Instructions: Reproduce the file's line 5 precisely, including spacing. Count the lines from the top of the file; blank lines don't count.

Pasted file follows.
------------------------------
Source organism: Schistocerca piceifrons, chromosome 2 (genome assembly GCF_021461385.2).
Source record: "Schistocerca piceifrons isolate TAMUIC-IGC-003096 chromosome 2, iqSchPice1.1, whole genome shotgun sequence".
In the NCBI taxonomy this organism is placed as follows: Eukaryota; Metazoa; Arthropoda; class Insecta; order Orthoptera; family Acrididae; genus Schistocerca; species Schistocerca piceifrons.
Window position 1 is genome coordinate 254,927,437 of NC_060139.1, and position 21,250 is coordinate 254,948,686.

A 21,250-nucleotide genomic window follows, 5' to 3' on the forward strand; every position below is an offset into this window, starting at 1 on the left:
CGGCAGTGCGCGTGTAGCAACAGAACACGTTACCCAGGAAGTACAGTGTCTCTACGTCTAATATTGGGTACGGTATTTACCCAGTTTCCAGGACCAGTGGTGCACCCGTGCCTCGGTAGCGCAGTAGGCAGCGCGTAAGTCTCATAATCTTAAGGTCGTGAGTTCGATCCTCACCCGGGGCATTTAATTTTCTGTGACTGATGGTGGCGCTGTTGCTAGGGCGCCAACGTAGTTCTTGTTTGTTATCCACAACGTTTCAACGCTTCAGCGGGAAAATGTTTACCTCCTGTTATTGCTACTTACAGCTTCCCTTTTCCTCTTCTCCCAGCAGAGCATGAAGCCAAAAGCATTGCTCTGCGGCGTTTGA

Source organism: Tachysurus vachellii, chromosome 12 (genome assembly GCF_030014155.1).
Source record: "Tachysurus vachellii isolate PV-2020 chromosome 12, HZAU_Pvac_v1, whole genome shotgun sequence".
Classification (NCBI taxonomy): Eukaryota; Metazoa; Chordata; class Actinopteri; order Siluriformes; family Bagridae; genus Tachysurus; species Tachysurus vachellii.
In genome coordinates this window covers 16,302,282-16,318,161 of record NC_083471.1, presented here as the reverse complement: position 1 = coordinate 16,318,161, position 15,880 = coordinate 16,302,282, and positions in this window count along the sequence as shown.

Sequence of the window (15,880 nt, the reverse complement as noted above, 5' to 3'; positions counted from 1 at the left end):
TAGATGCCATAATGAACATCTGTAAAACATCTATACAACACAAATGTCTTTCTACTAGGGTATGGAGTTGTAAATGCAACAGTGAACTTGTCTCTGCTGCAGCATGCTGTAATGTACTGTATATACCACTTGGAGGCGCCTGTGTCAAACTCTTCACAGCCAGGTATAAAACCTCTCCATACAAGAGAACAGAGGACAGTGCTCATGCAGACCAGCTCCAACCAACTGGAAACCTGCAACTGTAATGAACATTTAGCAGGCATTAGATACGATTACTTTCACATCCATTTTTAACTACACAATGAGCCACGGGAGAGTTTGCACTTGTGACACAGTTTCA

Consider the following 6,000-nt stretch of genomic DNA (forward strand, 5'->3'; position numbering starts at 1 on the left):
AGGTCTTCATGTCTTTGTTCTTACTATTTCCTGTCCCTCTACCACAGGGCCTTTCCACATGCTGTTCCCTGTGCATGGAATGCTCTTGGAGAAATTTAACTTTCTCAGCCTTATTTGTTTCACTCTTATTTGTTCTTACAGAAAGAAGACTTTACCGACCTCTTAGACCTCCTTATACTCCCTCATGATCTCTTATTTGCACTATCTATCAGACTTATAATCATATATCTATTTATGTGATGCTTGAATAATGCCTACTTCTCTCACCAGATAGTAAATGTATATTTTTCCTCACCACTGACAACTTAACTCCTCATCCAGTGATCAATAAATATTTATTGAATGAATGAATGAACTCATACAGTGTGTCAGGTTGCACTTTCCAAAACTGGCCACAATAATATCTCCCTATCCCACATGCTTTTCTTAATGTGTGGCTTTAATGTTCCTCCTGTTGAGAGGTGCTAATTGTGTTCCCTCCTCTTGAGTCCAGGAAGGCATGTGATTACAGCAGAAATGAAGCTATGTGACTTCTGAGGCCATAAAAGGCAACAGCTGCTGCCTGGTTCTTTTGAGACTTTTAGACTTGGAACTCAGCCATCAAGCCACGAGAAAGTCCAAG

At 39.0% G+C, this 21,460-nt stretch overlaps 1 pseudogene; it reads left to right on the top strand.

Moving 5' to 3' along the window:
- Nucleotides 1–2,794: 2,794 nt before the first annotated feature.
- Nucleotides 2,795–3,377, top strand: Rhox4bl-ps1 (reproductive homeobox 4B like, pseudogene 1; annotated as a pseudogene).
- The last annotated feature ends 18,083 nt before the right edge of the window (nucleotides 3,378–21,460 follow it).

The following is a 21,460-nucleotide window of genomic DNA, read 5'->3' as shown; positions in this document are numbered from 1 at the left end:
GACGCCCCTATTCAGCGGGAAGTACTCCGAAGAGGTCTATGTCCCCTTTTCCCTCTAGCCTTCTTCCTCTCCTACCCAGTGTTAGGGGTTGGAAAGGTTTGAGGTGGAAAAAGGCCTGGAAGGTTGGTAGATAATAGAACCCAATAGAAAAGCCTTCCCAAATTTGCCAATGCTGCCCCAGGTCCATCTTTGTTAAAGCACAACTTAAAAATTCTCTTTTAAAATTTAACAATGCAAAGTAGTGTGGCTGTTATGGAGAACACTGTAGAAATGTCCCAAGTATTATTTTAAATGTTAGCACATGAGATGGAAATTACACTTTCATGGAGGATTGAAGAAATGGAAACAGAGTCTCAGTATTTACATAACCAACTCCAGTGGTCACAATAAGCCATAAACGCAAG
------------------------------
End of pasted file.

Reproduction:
A 21,250-nucleotide genomic window follows, 5' to 3' on the forward strand; every position below is an offset into this window, starting at 1 on the left: